Last week, Secretary of the Interior Ken Salazar decided that Pygmy rabbits were "not warranted" for Endangered Species Act protections despite the ongoing impacts of extractive industries' relentless destruction of sagebrush habitats throughout the west.
In its decision, the U.S. Fish and Wildlife determined that there is insufficient data on Pygmy rabbit populations to warrant listing the species under the Act.
Western Watersheds Project will be reviewing the decision to determine its legal adequacy.
The Interior Department’s Bureau of Land Management oversees about 250 million acres of public land in the West. Much is leased out, some to energy and mining companies, but mostly to ranchers for grazing cattle and sheep. The bureau is supposed to find a balance between the public interest and the interest of the leaseholders — upholding the public interest whenever conflicts arise.
In the 1990’s, the bureau took this responsibility seriously, requiring ranchers to observe sensible grazing practices that protected the environment. Then came the George W. Bush administration, which eased the regulations to please the ranchers, many of whom had begun to think of the land they were only renting as their own.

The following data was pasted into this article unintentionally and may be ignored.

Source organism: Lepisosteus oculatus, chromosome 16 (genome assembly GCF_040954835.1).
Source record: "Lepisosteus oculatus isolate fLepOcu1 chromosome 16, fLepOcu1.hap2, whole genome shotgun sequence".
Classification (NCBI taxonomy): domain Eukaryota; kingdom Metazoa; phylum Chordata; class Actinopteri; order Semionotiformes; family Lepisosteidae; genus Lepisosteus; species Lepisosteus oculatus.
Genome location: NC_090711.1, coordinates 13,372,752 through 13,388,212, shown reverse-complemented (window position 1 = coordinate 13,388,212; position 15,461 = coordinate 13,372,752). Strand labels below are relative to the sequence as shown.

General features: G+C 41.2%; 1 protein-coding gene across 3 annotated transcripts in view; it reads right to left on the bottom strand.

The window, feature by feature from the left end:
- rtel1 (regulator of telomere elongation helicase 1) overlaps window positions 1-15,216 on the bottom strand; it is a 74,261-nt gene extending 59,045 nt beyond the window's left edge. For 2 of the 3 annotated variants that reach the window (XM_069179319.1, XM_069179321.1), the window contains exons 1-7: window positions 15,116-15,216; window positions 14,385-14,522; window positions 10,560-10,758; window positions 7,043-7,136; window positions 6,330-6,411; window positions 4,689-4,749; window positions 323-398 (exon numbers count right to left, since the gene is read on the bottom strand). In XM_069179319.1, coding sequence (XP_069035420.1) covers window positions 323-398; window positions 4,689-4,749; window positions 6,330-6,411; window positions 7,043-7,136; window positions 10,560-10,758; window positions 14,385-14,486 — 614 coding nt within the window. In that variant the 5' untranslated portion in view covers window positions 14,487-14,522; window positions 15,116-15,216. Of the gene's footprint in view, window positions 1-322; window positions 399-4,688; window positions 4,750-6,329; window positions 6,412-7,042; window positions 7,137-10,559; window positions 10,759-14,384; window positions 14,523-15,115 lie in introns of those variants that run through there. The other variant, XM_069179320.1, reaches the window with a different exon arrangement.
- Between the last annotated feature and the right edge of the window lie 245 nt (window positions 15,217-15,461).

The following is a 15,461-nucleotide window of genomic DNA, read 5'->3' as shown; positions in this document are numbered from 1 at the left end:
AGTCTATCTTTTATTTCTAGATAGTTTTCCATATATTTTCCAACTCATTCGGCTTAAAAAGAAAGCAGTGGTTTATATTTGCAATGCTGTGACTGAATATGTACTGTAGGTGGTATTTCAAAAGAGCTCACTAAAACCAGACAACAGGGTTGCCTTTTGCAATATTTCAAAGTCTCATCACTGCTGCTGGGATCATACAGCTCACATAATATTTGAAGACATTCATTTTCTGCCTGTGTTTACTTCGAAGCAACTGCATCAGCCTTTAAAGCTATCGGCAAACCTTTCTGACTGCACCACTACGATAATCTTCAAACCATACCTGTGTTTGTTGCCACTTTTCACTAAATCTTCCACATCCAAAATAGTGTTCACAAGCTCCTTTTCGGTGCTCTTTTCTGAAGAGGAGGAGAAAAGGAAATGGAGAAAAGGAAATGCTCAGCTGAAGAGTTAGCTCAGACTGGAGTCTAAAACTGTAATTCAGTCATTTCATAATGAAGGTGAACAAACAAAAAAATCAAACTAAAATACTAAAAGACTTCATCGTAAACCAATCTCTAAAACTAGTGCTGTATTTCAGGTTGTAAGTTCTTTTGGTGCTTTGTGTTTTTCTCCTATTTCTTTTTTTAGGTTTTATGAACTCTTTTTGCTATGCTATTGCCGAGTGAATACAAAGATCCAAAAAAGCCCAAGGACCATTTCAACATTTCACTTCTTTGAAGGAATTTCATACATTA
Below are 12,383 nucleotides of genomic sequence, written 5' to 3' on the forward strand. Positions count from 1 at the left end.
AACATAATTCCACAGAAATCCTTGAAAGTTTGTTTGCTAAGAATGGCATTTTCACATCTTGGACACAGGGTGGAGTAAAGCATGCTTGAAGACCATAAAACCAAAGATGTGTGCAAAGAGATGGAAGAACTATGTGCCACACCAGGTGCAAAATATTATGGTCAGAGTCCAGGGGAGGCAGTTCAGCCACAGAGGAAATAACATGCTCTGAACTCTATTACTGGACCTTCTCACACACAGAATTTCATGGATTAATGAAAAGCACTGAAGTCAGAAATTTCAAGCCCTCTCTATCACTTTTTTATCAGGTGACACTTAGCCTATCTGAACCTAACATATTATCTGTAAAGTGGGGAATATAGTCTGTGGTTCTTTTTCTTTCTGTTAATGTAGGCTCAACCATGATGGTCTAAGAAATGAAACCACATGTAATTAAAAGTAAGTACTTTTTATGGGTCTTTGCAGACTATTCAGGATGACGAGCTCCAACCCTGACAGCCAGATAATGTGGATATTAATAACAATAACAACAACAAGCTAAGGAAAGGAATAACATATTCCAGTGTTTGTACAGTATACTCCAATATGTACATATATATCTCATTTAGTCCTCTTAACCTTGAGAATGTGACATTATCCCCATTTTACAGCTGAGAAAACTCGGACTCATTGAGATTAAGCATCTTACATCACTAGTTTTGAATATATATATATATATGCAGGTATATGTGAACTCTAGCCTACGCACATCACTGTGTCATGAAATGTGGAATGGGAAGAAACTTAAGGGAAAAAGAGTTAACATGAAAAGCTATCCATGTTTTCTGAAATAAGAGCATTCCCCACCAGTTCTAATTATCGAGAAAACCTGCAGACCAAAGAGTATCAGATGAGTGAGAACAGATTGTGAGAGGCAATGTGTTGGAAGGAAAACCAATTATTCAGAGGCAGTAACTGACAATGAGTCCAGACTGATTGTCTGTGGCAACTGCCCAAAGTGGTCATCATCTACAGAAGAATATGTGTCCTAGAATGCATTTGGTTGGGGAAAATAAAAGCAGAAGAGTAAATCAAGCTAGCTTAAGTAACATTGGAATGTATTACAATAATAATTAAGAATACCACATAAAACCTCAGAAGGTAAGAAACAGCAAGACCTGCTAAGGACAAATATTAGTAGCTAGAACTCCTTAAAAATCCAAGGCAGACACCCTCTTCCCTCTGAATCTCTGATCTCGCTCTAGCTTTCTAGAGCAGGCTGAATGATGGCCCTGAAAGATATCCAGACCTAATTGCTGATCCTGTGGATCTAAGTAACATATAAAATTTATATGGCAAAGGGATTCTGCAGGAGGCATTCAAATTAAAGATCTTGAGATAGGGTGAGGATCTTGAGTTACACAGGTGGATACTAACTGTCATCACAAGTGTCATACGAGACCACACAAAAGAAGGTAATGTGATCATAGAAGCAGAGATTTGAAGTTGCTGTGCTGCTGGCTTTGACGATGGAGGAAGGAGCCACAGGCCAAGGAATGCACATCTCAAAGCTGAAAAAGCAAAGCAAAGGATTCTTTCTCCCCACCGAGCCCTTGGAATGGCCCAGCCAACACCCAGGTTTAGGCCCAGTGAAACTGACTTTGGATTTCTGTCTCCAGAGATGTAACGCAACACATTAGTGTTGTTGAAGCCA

Two recent court decisions have now reasserted the public interest. A panel of the Ninth Circuit Court of Appeals ruled last month that the Bush regulations violated environmental laws by limiting public participation in bureau decisions and weakened the ability of federal and state agencies to prevent harmful grazing practices and manage rangelands in an environmentally sound way.
Two weeks later in Idaho, United States District Court Judge Candy Dale ruled that the bureau must end its policy of withholding the names and addresses of people with grazing permits on 160 million acres of its land.
This is one way, she wrote, of “understanding the scope of the grazing and rangeland program,” its environmental impact and its costs. The Forest Service does not withhold the names of the ranchers who lease its lands, and neither should the Bureau of Land Management. These lands do, after all, belong to the public.
Some holders of the bureau’s grazing leases have been excellent stewards of the land. Some have not. The government’s job is to make sure that all of them are, by ensuring transparency in its leasing operations, upholding environmental laws and reminding leaseholders that they hold their leases in trust for the rest of us.
Thanks to our partners at Advocates for the West for their exceptional legal representation with both of these important cases !